The Jews showed their metal, the consistency of their character by their reluctance to grasp what God wanted them to know through His Son, Jesus.  Jesus gave them the code to unlock His words by telling them,  “The Spirit gives life; the flesh counts for nothing.  The words I have spoken to you are spirit and they are life.”  The words about eating His flesh and drinking His blood pointed to a spiritual reality they refused to submit to, preferring the hard reality of the physical realm.  The Lord knew their hearts, He read them like an open book, so His purpose in confronting them was to break into their that hardened place and bring light to their darkened minds.

It is a warning to us to beware of worshiping our own image of God instead of conforming to His description of Himself.  History demonstrates mankind’s inability to accept God as He presents Himself, instead we tend to set up visions of God according to our own cultural perspectives or to the preferences of the powerful.

Jesus knew humans would never accept Him as He is, that’s why He wouldn’t trust Himself to them because He knew what was in them.  We must stop being conformed to the earthly perspective and renew our minds through the Spirit’s influence so that we may conform to the mind of Christ.  If Jesus’ words pointed us to a spiritual reality, what do we think we doing by using His truth (which in essence is the only reality there is) to make our own reality here?

“The Spirit gives life; the flesh counts for nothing.  The words I have spoken to you are spirit and they are life.”

Name that Connection

June 8, 2009

“I have seen and I testify that this is the Son of God.  John 1:34.

John B. uses this name for the first time in Scripture to apply to Jesus, the first time for a human, that is.  Being called a “son of God” would not be all that rare in the Jewish world because they all believed this about themselves in a way, however, John used “the” to indicate separation from the general application.  It’s not clear if John himself understood the significance of what he said, because later we’ll see he questions Jesus’ on His identity, which means he was unsure at the time.  The text claims the Spirit took the form of a dove to convince John of the truth of Jesus’ identity at the time, but it wasn’t conclusive or John wouldn’t later doubt his own convictions while in prison.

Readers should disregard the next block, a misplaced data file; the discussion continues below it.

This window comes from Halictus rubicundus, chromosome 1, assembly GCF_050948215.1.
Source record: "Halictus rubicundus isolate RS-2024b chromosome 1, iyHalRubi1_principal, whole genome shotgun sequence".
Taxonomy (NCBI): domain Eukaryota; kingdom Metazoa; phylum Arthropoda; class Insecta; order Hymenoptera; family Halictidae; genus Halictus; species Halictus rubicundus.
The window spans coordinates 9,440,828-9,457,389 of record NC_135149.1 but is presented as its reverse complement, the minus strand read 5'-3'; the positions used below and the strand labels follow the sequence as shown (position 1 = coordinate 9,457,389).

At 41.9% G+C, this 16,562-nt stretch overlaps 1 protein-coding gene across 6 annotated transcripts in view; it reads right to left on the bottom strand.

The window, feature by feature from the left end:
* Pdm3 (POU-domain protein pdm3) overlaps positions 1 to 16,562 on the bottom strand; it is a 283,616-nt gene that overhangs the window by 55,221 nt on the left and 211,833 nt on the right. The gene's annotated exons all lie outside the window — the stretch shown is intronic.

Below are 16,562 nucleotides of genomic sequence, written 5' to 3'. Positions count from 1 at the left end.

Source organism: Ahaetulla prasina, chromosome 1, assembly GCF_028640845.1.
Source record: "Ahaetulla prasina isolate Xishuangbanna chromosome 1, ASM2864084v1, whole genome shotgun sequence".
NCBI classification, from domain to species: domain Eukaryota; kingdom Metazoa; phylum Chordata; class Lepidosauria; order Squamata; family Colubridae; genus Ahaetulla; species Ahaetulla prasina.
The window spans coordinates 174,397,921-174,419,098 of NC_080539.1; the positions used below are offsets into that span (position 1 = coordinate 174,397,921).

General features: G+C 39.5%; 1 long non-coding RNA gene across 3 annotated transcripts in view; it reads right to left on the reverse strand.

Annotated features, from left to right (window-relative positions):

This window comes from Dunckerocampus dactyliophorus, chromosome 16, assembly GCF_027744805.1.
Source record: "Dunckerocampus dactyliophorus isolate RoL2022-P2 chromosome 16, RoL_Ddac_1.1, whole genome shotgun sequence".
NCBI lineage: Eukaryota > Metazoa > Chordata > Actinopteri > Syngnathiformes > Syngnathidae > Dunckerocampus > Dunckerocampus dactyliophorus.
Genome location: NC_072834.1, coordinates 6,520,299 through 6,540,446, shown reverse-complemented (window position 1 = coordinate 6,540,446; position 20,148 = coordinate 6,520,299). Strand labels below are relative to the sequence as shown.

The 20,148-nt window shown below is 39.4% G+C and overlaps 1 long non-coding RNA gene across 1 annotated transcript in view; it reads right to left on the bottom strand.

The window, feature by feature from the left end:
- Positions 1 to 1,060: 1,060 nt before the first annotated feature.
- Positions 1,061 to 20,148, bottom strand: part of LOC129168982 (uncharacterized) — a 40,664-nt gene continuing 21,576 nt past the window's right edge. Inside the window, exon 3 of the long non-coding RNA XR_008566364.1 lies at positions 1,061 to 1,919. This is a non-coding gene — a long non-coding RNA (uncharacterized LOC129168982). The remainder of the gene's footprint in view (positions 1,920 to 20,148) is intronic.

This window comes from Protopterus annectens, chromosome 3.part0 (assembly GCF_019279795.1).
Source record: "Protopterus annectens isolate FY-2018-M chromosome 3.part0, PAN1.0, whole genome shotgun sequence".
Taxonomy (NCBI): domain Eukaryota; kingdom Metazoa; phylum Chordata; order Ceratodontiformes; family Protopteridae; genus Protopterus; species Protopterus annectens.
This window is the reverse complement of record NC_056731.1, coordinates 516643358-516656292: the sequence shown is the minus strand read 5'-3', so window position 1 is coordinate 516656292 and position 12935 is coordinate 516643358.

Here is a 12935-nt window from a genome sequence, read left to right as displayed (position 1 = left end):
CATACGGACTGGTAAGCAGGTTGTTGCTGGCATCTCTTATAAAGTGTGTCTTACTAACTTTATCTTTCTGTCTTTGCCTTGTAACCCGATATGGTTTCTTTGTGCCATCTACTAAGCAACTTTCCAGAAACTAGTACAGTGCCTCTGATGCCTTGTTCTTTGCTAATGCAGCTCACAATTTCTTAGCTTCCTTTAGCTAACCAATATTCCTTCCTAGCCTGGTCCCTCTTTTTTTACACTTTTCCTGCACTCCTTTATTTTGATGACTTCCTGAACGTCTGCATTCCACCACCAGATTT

Here’s a trustworthy saying which this story reminded me of:  Never doubt in the darkness what we learned in the light.

It’s easy to get sidetracked by the struggle to survive the dark hours and minutes that seem to drag on and on as if in slow motion.  It’s easy to forget the reality of what we saw revealed in the light when the heaviness of dark times presses in around us. 

Back to our text.

John reveals the special connection between Jesus and God.  Israel is a small country so the news of John B’s announcement wouldn’t be a secret but would spread like wildfire as fast those travelling the trade routes could take them.  The circumstances surrounding Jesus’ birth, the incident in the temple when He was 12 and these occurances at the Jordan were not kept a secret by any means, which tells us the Jewish world was being primed with significant teasers by God to heighten Jesus’ reception once He began His work.

John B calls Jesus “the Son of God” not because he fully understood the significance of the connection, but because he was a prophet.  He most likely didn’t grasp the incarnate God nor the fact of Jesus’ mission to die—even when he called Him “the Lamb of God who takes away the sin of the world!”  I bet he wondered at that title since a lamb died for the sins of the people, but he was a child of his age so his understanding would be affected.

Jesus, as I’ve said before, turned the world on its proverbial ear by doing everything “wrong” by our standards.  Instead of taking the world by the force of armies or rebellion Jesus healed and gave us through His teachings the principles of the kingdom so profound we’ve still yet to grasp all that He’s said.  His methods impressed even the worst skeptics then and continue to do so now.  The problem with Jesus and the world comes down to His claim to be anything more than a good man with wisdom for life and happiness.  His claim on deity suggests the supernatural, which in our “modern” thinking is paramount to barbarism and superstitious nonsense.  The age of science discredits the message due to our inability to prove miracles on demand or Jesus’ claims in a test tube, and, since most don’t want the authority of such a teacher to be absolute, the writings of the gospels and other NT books are said to be biased, compromised and spurious.  To discredit the message one has to raise serious doubts about the messenger or the source of the message.

But John B, John A. and Jesus, Himself, all told those who wanted to really know the method by which we would know the truth.  The truth of a teaching comes in the fruit it bears in the heart and life a person given wholly over to it.  We only become sons and daughters of God by our connection to Jesus not our acceptance His religion.  The religion we practice (I’m sorry for the redundancy here for the word “religion” means practice) grows out of a heart change not merely something we apply for ourselves.  According to Scripture our change of mind comes as a supernatural event not a determined effort on our part.